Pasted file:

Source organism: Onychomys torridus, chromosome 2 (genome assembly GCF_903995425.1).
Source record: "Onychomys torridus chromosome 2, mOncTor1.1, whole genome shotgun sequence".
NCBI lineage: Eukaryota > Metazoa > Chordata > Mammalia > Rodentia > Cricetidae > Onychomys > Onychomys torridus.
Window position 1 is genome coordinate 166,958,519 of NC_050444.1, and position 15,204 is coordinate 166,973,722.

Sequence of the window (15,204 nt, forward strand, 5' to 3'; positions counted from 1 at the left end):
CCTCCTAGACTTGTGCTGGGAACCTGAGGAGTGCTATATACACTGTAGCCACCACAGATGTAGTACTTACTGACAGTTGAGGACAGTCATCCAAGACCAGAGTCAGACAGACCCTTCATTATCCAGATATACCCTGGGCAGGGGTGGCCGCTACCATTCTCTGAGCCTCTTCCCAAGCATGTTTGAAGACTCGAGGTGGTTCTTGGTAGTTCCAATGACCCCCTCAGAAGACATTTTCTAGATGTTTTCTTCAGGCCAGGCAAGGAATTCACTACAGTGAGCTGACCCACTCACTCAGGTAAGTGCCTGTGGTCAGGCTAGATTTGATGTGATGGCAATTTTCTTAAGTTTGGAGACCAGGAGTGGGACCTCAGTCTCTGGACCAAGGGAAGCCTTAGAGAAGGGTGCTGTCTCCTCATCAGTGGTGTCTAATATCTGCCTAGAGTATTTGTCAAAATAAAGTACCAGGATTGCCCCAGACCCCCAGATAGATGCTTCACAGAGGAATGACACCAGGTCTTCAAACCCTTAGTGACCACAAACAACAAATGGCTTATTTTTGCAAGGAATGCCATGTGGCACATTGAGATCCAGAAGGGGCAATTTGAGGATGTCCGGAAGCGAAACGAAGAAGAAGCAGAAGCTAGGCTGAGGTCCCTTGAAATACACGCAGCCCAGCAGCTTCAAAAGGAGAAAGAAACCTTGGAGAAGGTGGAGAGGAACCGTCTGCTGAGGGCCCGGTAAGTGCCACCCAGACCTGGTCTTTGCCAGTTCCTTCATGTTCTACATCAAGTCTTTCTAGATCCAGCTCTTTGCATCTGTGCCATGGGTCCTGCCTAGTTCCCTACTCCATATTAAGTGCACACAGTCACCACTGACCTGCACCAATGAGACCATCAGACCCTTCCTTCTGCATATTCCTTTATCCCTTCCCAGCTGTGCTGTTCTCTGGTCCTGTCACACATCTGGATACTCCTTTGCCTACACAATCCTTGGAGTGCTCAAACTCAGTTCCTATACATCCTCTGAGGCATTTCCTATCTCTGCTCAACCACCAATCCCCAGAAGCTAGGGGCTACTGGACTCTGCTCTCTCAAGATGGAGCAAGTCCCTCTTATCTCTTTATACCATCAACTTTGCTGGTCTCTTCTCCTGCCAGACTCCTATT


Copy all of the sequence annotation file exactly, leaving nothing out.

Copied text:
Source organism: Onychomys torridus, chromosome 2 (genome assembly GCF_903995425.1).
Source record: "Onychomys torridus chromosome 2, mOncTor1.1, whole genome shotgun sequence".
NCBI lineage: Eukaryota > Metazoa > Chordata > Mammalia > Rodentia > Cricetidae > Onychomys > Onychomys torridus.
Window position 1 is genome coordinate 166,958,519 of NC_050444.1, and position 15,204 is coordinate 166,973,722.

Sequence of the window (15,204 nt, forward strand, 5' to 3'; positions counted from 1 at the left end):
CCTCCTAGACTTGTGCTGGGAACCTGAGGAGTGCTATATACACTGTAGCCACCACAGATGTAGTACTTACTGACAGTTGAGGACAGTCATCCAAGACCAGAGTCAGACAGACCCTTCATTATCCAGATATACCCTGGGCAGGGGTGGCCGCTACCATTCTCTGAGCCTCTTCCCAAGCATGTTTGAAGACTCGAGGTGGTTCTTGGTAGTTCCAATGACCCCCTCAGAAGACATTTTCTAGATGTTTTCTTCAGGCCAGGCAAGGAATTCACTACAGTGAGCTGACCCACTCACTCAGGTAAGTGCCTGTGGTCAGGCTAGATTTGATGTGATGGCAATTTTCTTAAGTTTGGAGACCAGGAGTGGGACCTCAGTCTCTGGACCAAGGGAAGCCTTAGAGAAGGGTGCTGTCTCCTCATCAGTGGTGTCTAATATCTGCCTAGAGTATTTGTCAAAATAAAGTACCAGGATTGCCCCAGACCCCCAGATAGATGCTTCACAGAGGAATGACACCAGGTCTTCAAACCCTTAGTGACCACAAACAACAAATGGCTTATTTTTGCAAGGAATGCCATGTGGCACATTGAGATCCAGAAGGGGCAATTTGAGGATGTCCGGAAGCGAAACGAAGAAGAAGCAGAAGCTAGGCTGAGGTCCCTTGAAATACACGCAGCCCAGCAGCTTCAAAAGGAGAAAGAAACCTTGGAGAAGGTGGAGAGGAACCGTCTGCTGAGGGCCCGGTAAGTGCCACCCAGACCTGGTCTTTGCCAGTTCCTTCATGTTCTACATCAAGTCTTTCTAGATCCAGCTCTTTGCATCTGTGCCATGGGTCCTGCCTAGTTCCCTACTCCATATTAAGTGCACACAGTCACCACTGACCTGCACCAATGAGACCATCAGACCCTTCCTTCTGCATATTCCTTTATCCCTTCCCAGCTGTGCTGTTCTCTGGTCCTGTCACACATCTGGATACTCCTTTGCCTACACAATCCTTGGAGTGCTCAAACTCAGTTCCTATACATCCTCTGAGGCATTTCCTATCTCTGCTCAACCACCAATCCCCAGAAGCTAGGGGCTACTGGACTCTGCTCTCTCAAGATGGAGCAAGTCCCTCTTATCTCTTTATACCATCAACTTTGCTGGTCTCTTCTCCTGCCAGACTCCTATT